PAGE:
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The Spokesman-Review Newspaper
Spokane, Washington  Est. May 19, 1883

Historic Lincoln Center in Spokane gets new life as a church

One of Spokane’s historic landmarks is returning to its roots as a house of worship.

True Hope Church has purchased the Lincoln Center, an events venue north of the Spokane River, for $2.57 million. The fast-growing church, which needed room to expand, will hold its first service there on Sunday.

“We’re looking forward to all sorts of opportunities for outreach to the community,” said the Rev. Ryan Oletzke, lead pastor for the church, which is part of the Northwest Ministry Network of the Assemblies of God.

Spokane developer Chris Heftel opened the Lincoln Center in 2008, incorporating a historic art deco Mission-style church into the facility. Over the past decade, the center has hosted weddings, memorial services, bar mitzvahs, proms, graduations and Christmas parties.

Other events included corporate meetings, political events and election night parties.

“A lot of people have a fond personal memory of the place,” Heftel said. “It’s one of those unique buildings with a wonderful history and it’s something Spokane should be proud of. I’m glad to see it continue as an important landmark.”

The 33,000-square-foot Lincoln Center has two ballrooms, classrooms and kitchens.

The center will continue booking events through the end of the year. After that, True Hope Church will evaluate whether it wants to continue leasing space to outside groups, Oletzke said.

The 1.43-acre property in the 1300 block of North Lincoln Street has a storied past. John G. Lake, an evangelist, missionary and faith healer who moved to Spokane in the early 1900s, started the original church. Additional buildings were added to the complex by later owners.

The property was run-down when Heftel and his brothers – Richard and Terry – bought it in 2007, consolidating the buildings into a single structure.

“It was a beautiful facility that needed a lot of work,” Chris Heftel said.

The brothers saw an opportunity to create meeting space, which was in short supply in Spokane at the time.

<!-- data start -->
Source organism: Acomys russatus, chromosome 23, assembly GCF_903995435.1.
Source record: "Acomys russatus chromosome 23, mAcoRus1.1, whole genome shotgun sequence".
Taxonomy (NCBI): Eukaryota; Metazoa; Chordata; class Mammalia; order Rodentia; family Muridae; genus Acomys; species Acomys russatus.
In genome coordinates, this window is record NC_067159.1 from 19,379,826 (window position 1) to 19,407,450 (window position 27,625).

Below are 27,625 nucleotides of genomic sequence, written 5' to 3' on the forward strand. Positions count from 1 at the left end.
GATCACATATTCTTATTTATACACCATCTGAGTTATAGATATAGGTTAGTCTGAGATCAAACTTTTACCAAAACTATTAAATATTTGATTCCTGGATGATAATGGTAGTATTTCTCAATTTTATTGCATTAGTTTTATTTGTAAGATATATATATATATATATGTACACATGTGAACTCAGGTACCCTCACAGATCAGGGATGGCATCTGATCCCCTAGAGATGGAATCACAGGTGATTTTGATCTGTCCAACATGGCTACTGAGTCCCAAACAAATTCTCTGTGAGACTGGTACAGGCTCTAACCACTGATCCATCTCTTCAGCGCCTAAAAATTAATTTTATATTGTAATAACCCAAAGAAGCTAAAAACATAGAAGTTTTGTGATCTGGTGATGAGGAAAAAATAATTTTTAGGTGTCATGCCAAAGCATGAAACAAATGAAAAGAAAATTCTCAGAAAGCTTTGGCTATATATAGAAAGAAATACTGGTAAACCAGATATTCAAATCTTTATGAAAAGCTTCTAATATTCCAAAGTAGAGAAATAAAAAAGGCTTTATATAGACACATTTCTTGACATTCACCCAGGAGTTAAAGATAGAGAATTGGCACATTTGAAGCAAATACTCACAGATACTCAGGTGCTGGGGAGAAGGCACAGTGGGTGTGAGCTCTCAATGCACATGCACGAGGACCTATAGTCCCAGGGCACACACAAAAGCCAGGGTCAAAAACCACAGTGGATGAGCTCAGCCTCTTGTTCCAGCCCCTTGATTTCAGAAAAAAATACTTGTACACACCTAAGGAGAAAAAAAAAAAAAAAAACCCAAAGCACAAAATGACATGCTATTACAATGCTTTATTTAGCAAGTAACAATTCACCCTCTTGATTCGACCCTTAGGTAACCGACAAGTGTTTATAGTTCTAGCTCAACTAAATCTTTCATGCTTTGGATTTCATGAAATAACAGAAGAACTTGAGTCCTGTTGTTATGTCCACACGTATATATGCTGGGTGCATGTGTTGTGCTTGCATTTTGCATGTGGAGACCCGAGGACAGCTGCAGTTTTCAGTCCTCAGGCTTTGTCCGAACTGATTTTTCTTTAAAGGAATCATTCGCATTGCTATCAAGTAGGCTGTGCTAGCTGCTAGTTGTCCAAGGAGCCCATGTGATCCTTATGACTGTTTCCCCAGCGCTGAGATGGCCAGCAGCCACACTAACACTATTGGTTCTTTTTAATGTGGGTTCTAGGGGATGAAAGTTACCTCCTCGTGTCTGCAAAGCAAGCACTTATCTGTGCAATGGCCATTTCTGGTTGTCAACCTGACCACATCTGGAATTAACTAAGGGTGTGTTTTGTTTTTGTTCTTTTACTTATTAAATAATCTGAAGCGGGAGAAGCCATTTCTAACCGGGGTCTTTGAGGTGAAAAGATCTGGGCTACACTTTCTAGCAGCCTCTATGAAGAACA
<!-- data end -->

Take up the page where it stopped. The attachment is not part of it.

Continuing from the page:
“Wedding venues were booked years in advance,” Chris Heftel said. “Company parties competed for open dates during the holiday season. There weren’t a lot of options beyond the Davenport Hotel.”

The Lincoln Center opened just before the real estate market crash, but weathered the downturn.

A couple of years ago, the brothers signed a contract with Red Rock Catering to manage the events business at the Lincoln Center.

Richard and Terry Heftel eventually moved out of the area. Chris Heftel remains busy with two residential real estate projects in north Spokane, River Bluff Ranch and Country Hills.

“The next natural step was to divest the real estate holdings,” Heftel said. “We’re thrilled it went to a buyer with an appreciation for the history of the building.”

True Hope Church learned the Lincoln Center was for sale when the 5-year-old church was looking for space to grow. Members currently worship at Mead High School and at rented space at a South Hill church.

Church leaders wanted a central Spokane location. About 500 people attend Sunday worship services. The Lincoln Center has room to grow to about 800 to 1,000 regular worshipers, Oletzke said.

If the congregation grows beyond that, the church would start a new branch in another location, he said.

The sale of the property became final Thursday. Jeff McGougan, a broker with NAI Black, represented the Heftels in the transaction. Ryan Layton of American Real Estate Associates represented True Hope Church.

Members of the young congregation like the idea of moving into a building with decades of history as a church, Oletzke said.

“That was cool for us,” he said.